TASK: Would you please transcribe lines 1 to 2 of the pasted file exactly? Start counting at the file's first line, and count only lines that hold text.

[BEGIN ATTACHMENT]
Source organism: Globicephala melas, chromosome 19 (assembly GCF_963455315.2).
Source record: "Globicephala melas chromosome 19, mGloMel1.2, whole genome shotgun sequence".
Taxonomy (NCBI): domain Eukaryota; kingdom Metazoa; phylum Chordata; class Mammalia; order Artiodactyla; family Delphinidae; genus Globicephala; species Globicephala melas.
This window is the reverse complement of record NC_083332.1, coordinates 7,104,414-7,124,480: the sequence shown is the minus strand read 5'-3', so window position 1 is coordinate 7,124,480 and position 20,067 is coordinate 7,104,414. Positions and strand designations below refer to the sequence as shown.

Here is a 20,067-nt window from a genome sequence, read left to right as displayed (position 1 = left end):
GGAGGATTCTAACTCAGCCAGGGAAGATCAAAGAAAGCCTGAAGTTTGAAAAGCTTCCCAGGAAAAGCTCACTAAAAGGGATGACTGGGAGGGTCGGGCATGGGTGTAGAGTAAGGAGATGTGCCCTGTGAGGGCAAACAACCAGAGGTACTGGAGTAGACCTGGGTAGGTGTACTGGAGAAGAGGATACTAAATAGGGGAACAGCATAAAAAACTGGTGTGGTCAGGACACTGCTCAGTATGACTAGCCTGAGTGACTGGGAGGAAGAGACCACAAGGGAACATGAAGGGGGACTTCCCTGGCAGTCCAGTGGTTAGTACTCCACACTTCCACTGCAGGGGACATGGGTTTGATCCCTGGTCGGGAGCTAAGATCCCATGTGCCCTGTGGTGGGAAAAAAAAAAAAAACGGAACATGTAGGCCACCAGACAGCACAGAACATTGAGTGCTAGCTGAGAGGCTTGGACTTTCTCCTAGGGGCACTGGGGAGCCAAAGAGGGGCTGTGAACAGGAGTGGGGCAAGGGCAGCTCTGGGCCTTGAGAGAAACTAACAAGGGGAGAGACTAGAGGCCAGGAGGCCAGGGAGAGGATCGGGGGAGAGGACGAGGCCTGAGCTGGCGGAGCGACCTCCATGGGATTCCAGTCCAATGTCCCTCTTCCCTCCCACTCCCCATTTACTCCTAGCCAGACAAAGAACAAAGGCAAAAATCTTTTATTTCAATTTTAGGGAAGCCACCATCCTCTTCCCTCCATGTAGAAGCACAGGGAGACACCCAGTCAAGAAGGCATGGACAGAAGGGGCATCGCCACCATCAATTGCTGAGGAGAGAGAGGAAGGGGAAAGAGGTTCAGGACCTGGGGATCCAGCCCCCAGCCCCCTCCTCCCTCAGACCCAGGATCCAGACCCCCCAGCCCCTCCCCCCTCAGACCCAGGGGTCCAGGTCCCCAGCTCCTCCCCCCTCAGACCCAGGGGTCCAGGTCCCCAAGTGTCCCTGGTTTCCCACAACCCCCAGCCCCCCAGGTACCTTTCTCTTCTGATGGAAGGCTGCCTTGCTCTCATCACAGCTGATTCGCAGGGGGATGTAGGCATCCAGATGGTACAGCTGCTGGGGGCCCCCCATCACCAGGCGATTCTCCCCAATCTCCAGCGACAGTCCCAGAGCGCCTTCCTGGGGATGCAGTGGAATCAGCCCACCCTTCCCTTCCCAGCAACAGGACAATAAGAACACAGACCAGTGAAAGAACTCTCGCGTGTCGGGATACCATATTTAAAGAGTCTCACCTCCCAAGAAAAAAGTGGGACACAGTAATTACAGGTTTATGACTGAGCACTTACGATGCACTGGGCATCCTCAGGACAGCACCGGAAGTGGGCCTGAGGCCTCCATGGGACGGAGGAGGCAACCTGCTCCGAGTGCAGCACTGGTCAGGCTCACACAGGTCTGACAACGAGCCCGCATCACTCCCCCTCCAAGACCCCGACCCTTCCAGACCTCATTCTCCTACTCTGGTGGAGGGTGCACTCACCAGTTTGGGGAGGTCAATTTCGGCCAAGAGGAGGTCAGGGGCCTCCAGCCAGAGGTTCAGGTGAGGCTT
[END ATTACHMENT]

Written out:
Source organism: Globicephala melas, chromosome 19 (assembly GCF_963455315.2).
Source record: "Globicephala melas chromosome 19, mGloMel1.2, whole genome shotgun sequence".